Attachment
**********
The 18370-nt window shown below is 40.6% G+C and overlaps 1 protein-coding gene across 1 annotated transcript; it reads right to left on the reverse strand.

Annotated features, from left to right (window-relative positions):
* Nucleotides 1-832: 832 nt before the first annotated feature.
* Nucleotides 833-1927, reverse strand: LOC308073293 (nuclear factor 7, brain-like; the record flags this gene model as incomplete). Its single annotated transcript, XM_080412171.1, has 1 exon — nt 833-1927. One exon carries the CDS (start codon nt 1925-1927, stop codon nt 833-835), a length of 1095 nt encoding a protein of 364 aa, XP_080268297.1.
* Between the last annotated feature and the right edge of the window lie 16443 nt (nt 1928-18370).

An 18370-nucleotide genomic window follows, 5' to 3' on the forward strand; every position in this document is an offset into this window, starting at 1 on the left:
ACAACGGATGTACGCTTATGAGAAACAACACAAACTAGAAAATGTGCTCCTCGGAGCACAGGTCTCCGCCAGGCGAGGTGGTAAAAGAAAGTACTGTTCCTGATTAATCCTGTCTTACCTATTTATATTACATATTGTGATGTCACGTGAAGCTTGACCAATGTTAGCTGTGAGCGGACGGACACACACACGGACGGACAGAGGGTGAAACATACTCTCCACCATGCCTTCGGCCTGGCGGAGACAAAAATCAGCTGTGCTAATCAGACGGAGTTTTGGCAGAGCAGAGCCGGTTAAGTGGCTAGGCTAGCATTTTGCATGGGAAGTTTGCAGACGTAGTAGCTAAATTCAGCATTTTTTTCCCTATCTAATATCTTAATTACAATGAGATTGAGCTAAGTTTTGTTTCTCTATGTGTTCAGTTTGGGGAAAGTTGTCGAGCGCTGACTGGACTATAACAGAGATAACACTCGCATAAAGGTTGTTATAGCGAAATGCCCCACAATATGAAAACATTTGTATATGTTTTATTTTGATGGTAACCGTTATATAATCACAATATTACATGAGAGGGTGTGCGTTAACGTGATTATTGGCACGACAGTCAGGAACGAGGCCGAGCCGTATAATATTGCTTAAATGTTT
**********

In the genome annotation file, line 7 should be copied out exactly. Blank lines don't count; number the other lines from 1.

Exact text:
ACAACGGATGTACGCTTATGAGAAACAACACAAACTAGAAAATGTGCTCCTCGGAGCACAGGTCTCCGCCAGGCGAGGTGGTAAAAGAAAGTACTGTTCCTGATTAATCCTGTCTTACCTATTTATATTACATATTGTGATGTCACGTGAAGCTTGACCAATGTTAGCTGTGAGCGGACGGACACACACACGGACGGACAGAGGGTGAAACATACTCTCCACCATGCCTTCGGCCTGGCGGAGACAAAAATCAGCTGTGCTAATCAGACGGAGTTTTGGCAGAGCAGAGCCGGTTAAGTGGCTAGGCTAGCATTTTGCATGGGAAGTTTGCAGACGTAGTAGCTAAATTCAGCATTTTTTTCCCTATCTAATATCTTAATTACAATGAGATTGAGCTAAGTTTTGTTTCTCTATGTGTTCAGTTTGGGGAAAGTTGTCGAGCGCTGACTGGACTATAACAGAGATAACACTCGCATAAAGGTTGTTATAGCGAAATGCCCCACAATATGAAAACATTTGTATATGTTTTATTTTGATGGTAACCGTTATATAATCACAATATTACATGAGAGGGTGTGCGTTAACGTGATTATTGGCACGACAGTCAGGAACGAGGCCGAGCCGTATAATATTGCTTAAATGTTT